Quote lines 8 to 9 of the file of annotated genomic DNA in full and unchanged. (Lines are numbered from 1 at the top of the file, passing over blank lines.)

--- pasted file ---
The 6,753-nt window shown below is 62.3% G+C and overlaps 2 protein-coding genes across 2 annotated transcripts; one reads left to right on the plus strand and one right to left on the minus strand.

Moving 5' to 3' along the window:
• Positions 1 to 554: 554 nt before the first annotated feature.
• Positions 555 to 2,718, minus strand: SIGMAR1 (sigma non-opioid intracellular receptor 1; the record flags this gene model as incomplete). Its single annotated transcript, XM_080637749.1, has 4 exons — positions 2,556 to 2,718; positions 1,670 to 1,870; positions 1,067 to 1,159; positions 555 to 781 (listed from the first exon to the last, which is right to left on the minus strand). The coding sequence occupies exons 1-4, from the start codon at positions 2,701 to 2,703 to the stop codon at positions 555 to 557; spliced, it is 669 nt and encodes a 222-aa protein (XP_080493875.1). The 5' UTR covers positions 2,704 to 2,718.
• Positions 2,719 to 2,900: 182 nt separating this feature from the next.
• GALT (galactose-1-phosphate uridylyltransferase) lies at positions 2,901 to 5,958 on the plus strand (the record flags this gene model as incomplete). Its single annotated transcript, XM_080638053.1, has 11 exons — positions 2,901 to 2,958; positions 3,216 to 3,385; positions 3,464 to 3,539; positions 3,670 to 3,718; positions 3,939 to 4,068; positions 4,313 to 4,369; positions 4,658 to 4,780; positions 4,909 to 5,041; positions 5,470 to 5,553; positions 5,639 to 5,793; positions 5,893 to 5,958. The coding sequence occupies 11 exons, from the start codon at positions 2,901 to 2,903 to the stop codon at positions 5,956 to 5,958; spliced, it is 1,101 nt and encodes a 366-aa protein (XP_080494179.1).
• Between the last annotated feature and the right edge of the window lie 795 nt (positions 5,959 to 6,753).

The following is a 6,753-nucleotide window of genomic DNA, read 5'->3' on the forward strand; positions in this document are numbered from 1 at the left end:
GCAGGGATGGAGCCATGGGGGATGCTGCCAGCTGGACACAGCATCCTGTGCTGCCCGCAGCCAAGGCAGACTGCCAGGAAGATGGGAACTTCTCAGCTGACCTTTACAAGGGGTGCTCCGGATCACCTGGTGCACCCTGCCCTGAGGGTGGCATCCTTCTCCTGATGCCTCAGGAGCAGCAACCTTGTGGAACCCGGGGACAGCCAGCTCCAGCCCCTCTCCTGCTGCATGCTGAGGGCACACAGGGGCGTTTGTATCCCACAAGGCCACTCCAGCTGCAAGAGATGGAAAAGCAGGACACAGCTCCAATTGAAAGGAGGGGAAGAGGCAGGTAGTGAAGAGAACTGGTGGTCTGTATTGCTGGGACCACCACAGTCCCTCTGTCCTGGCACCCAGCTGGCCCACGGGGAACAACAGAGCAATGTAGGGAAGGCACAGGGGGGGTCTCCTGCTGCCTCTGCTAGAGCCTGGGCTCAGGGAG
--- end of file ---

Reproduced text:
The following is a 6,753-nucleotide window of genomic DNA, read 5'->3' on the forward strand; positions in this document are numbered from 1 at the left end:
GCAGGGATGGAGCCATGGGGGATGCTGCCAGCTGGACACAGCATCCTGTGCTGCCCGCAGCCAAGGCAGACTGCCAGGAAGATGGGAACTTCTCAGCTGACCTTTACAAGGGGTGCTCCGGATCACCTGGTGCACCCTGCCCTGAGGGTGGCATCCTTCTCCTGATGCCTCAGGAGCAGCAACCTTGTGGAACCCGGGGACAGCCAGCTCCAGCCCCTCTCCTGCTGCATGCTGAGGGCACACAGGGGCGTTTGTATCCCACAAGGCCACTCCAGCTGCAAGAGATGGAAAAGCAGGACACAGCTCCAATTGAAAGGAGGGGAAGAGGCAGGTAGTGAAGAGAACTGGTGGTCTGTATTGCTGGGACCACCACAGTCCCTCTGTCCTGGCACCCAGCTGGCCCACGGGGAACAACAGAGCAATGTAGGGAAGGCACAGGGGGGGTCTCCTGCTGCCTCTGCTAGAGCCTGGGCTCAGGGAG